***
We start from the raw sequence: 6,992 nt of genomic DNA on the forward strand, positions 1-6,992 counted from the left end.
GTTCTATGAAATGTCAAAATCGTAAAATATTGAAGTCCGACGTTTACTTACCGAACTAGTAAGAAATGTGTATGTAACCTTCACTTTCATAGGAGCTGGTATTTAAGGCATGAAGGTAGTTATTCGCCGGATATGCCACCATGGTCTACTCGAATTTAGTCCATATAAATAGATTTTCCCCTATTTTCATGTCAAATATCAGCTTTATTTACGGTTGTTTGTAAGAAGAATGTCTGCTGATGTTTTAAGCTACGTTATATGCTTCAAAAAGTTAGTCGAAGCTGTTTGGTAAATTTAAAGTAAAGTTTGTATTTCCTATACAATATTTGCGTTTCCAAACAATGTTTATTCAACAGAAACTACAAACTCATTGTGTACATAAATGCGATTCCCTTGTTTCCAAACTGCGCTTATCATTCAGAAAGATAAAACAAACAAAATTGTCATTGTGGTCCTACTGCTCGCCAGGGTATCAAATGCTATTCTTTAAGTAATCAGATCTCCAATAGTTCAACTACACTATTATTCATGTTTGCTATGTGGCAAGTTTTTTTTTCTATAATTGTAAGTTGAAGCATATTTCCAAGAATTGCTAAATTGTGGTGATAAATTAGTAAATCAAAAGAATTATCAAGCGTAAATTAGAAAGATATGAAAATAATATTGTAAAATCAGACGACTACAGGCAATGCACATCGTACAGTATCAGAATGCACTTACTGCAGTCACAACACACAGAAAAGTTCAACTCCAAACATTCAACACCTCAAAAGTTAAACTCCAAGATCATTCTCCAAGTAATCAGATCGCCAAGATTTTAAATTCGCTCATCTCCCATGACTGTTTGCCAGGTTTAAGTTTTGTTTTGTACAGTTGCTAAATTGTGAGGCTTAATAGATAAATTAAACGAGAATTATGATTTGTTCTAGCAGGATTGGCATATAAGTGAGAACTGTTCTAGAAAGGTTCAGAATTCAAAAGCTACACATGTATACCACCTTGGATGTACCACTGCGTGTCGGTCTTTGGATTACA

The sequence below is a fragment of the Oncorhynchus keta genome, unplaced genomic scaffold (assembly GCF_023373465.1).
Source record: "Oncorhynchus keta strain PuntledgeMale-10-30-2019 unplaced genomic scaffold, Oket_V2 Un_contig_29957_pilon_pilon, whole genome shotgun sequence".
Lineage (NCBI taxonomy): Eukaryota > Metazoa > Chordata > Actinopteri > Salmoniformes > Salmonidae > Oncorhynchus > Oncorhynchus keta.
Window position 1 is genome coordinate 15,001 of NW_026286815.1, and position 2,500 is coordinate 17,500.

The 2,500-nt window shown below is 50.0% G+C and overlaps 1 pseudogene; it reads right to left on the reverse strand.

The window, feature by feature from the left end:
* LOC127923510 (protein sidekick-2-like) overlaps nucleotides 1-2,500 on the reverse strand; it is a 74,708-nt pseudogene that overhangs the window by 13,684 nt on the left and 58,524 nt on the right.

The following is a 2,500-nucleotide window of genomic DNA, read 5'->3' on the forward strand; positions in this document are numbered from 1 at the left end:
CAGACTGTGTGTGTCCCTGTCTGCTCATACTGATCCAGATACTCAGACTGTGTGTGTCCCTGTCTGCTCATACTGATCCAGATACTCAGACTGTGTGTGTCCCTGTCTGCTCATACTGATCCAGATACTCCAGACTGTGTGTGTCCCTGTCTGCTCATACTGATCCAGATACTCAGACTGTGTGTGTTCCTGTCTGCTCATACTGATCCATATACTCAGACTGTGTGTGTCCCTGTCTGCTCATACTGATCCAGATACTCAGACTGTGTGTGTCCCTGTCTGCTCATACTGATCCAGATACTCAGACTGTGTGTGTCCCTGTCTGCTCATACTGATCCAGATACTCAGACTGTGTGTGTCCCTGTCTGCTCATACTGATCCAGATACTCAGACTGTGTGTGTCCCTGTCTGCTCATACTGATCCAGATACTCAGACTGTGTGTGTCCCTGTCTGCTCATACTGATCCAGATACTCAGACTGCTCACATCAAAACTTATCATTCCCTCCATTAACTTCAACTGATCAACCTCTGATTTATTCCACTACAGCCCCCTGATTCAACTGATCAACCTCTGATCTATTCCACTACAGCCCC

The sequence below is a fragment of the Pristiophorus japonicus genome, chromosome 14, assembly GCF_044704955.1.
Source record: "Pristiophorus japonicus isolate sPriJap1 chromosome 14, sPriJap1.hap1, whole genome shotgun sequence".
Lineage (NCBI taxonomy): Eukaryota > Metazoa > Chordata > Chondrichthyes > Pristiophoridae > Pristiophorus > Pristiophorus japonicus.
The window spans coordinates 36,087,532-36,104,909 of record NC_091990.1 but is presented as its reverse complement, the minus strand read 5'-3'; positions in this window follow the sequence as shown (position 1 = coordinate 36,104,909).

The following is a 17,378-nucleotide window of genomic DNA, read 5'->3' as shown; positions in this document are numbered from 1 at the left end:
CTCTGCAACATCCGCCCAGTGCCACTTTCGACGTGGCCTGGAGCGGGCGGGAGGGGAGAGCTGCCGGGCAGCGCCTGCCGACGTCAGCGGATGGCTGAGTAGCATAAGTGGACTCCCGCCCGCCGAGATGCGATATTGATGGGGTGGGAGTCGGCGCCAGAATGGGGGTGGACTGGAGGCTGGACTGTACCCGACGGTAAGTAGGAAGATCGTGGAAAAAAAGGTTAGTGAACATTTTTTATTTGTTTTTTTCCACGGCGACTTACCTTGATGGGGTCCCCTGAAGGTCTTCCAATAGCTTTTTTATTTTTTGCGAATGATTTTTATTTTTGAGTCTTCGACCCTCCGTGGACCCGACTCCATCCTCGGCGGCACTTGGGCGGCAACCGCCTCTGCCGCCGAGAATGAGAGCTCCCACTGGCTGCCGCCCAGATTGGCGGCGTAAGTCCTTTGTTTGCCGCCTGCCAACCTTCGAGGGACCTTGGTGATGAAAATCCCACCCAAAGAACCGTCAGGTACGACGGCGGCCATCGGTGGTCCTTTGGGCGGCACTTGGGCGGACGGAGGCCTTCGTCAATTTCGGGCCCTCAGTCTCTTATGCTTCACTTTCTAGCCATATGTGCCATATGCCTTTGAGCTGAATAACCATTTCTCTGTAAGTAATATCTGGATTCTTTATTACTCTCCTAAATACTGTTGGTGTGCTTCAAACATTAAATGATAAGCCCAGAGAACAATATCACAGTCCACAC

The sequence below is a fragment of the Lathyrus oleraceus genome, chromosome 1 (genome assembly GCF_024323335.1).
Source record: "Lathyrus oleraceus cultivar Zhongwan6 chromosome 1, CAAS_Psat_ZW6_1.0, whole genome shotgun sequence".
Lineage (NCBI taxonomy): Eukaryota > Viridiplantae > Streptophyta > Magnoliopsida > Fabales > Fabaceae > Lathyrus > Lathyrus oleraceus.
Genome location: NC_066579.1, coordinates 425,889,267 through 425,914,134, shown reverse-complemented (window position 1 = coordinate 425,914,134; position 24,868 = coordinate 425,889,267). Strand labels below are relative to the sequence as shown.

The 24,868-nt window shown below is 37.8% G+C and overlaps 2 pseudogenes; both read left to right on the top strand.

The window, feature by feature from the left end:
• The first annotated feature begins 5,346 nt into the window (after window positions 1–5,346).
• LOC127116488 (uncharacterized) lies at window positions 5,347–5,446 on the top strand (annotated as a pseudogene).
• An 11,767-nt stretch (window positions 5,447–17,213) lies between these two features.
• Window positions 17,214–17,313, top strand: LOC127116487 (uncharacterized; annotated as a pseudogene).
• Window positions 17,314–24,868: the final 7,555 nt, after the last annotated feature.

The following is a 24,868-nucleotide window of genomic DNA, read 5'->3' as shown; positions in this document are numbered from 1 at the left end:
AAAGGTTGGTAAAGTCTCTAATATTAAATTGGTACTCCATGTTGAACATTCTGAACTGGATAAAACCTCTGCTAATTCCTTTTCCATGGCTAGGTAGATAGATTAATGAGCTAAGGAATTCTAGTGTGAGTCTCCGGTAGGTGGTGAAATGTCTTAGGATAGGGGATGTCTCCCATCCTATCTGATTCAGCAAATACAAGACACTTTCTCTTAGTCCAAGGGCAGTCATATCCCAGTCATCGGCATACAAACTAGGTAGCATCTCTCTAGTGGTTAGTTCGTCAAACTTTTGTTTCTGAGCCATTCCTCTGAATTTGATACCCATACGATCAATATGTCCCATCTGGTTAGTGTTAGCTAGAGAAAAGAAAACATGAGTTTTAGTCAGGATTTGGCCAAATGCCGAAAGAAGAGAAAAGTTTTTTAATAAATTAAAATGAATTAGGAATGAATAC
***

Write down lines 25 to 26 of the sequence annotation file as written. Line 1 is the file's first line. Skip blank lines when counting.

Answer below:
• LOC127116488 (uncharacterized) lies at window positions 5,347–5,446 on the top strand (annotated as a pseudogene).
• An 11,767-nt stretch (window positions 5,447–17,213) lies between these two features.